Whitman news since 1896

Whitman Wire

Vol. CLIV, Issue 9
Whitman news since 1896

Whitman Wire

Whitman news since 1896

Whitman Wire

Rhino Poaching – No End in Sight

Rhinos have been killed, their horns taken for aesthetic and pseudo-medicinal properties for thousands of years. Many different groups of people throughout history used rhino horn for different things. The Greeks thought that it purified water and the Persians thought that it could detect poisoned liquids. The most prevalent use of the horn however, continues to be in Asian countries like China, where it is used as for a cure-all for many different sicknesses.┬áRhino horns are similar to horses’ hooves, they are composed of keratin, the same thing human hair and fingernails are made of. And their worth is completely socially constructed.

The rhino horn trade has also recently made its way to Vietnam, where it is sold as a cure from anything from a hangover to cancer. Being able to buy a rhino horn is also a social status symbol. The organization TRAFFIC, a wildlife trade monitoring network, conducted a survey that concluded that the main motivation to purchase a rhino horn was a reaffirmation of social status, rather than a purely medical motivation.

As of September, 730 rhinos have been killed in South Africa in 2014 alone. Accounting for poaching habitat loss, the South African parliament officials have speculated that “by 2019 we will only see or hear rhinos on Google or in the library.”

This is a huge jump in poaching, which began to really increase in 2008 when 83 rhinos were killed, and 122 were killed in the following year. By 2012, 688 rhinos were poached for their horns, and 1,004 were killed in 2013. The rhino population is rapidly dwindling, while the human thirst for their horns seems to be growing exponentially every year.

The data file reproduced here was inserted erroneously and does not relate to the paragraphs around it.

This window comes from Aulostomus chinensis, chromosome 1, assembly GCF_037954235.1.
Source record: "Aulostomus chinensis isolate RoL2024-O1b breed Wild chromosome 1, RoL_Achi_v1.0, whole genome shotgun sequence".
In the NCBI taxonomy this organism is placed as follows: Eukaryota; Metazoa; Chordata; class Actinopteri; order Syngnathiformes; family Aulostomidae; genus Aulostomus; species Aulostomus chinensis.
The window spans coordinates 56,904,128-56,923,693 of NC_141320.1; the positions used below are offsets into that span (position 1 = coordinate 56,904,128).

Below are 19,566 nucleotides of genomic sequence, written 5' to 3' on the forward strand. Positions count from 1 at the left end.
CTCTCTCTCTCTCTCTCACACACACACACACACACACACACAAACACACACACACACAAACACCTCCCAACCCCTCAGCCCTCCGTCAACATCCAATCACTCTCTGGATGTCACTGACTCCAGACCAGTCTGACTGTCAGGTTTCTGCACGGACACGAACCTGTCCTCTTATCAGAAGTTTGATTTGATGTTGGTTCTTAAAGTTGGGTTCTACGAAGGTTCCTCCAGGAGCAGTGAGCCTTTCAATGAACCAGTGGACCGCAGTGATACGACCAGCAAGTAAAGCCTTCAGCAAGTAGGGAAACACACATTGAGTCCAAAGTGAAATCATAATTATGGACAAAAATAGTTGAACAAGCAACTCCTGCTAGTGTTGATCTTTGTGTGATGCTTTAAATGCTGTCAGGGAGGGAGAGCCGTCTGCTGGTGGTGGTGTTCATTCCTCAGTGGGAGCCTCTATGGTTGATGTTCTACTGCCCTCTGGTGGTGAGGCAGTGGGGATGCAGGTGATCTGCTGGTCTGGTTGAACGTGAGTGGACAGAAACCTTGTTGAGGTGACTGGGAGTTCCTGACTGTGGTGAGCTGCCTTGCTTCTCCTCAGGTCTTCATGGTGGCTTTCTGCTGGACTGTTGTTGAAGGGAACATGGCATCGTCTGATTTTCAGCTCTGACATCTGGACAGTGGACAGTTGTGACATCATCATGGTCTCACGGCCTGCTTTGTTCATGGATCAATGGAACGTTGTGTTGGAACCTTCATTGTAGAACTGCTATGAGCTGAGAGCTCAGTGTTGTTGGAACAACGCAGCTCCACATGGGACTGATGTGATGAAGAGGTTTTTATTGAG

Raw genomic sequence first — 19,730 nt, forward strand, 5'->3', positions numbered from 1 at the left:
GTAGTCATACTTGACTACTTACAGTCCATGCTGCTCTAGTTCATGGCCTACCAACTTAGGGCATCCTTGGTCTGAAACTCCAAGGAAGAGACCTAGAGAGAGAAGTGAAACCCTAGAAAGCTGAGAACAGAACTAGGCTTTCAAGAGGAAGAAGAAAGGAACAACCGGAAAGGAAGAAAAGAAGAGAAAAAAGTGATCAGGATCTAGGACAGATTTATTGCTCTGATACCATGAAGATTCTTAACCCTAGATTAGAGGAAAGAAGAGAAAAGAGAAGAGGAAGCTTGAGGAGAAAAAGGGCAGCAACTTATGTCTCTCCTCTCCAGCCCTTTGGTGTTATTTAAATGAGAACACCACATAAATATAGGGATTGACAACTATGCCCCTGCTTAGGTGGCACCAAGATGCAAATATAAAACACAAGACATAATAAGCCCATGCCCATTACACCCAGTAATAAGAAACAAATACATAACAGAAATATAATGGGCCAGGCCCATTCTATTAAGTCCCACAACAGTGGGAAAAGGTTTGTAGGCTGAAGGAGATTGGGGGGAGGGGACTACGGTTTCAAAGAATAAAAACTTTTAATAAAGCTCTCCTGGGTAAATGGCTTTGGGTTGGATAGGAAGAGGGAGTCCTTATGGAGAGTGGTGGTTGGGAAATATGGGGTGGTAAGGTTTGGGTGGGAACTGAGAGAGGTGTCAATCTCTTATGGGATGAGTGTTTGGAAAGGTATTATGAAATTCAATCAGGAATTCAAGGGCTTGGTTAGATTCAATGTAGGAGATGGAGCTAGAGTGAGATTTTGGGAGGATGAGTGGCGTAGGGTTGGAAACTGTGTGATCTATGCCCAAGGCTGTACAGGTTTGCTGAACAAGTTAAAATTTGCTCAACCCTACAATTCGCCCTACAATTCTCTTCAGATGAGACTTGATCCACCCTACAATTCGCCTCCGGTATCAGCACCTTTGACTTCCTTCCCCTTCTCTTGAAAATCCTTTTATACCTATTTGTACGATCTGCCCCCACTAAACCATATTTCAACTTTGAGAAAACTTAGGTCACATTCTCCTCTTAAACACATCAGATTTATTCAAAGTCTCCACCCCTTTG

Although rhino horn trade has been banned internationally under CITES (Convention on International Trade in Endangered Species of Fauna and Flora), it still exists, especially in Asian countries like Vietnam, China and Yemen. And the good news is that many people are starting to realize that the horn has no medicinal value, creating a dip in rhino horn trade. But the worldwide demand for this expensive commodity (it can be worth up to $100,00 for a kilogram) still exists.

There are many solutions to this ancient issue being considered by world leaders, like dehorning, which leaves the rhino with a nub rather than a full horn. Unfortunately this doesn’t always stop poachers. Another controversial solution is legalizing the rhino horn trade hopefully eliminating the monopoly poachers have on the rhino horn market. No solution can be considered completely on its own and the first priority in this issue must be the immediate protection of the surviving rhinos, which is easier said than done. Hopefully the world won’t be rhino-less by 2020.


Here are some links to basic rhino info and the rhino horn trade:





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